Numerical modelling experiments using a flexible-mesh finite-volume approach for the Vanuatu Archipelago

Serena Blyth Lee, Griffith University, Griffith Climate Change Response Program. Griffith Centre for Coastal Management, Gold Coast, Australia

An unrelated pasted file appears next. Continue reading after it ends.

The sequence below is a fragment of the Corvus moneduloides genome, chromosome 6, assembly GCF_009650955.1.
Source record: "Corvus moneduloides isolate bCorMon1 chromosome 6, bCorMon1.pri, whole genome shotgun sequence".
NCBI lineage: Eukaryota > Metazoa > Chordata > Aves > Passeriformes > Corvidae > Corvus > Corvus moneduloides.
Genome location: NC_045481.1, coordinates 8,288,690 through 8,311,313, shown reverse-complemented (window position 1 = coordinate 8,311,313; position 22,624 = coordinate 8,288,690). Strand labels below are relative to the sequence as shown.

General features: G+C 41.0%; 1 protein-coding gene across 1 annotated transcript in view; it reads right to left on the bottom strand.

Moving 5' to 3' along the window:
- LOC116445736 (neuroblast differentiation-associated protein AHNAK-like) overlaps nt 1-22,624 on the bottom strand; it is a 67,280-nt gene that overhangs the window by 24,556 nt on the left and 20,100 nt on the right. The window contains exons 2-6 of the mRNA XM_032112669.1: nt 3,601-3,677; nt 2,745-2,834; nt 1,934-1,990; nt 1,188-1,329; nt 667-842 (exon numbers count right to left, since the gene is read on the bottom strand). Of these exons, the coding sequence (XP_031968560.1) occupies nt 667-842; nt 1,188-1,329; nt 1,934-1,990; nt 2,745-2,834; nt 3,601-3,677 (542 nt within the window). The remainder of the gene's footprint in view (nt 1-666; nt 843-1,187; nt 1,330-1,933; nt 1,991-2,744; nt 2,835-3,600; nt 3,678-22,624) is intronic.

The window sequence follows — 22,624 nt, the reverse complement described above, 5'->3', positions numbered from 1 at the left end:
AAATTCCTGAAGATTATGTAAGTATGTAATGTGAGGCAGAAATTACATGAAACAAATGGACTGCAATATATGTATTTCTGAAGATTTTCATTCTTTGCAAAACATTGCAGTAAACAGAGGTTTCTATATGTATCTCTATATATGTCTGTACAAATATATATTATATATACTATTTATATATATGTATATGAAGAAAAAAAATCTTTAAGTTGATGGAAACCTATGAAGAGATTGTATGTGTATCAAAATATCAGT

One of the challenges small island developing countries like Vanuatu face as they attempt to understand the impact of climate change, including sea level rise, is a lack of understanding with respect to present-day circulation and sea level variability. While data from satellite observations, and global models offer some insight, the resolution of these data are too coarse to capture island and inter-island variability. In the aftermath of extreme events, one-off local modelling studies of tsunami or storm surge inundation have been undertaken, however there is no systematic ongoing effort to dynamically model these complex regions at scales relevant for coastal planning. In order to better plan for future conditions there is a need for higher resolution modelling efforts covering these under-studied regions. In an attempt to address this need, a flexible mesh finite volume model for the region of Vanuatu was constructed. In this presentation we describe the model setup and methods employed to overcome data gaps. Results from our modelling efforts demonstrate that despite data limitations, useful insights can be gained from leveraging existing data from disparate sources. Insights gained from model simulations can then be used to better target future field research efforts. Given that the impacts of climate change are predicted to disproportionately impact remote Pacific Island communities, intensive efforts such as this study are needed to more accurately replicate current and future oceanic conditions at scales relevant to national, regional and local authorities in this region.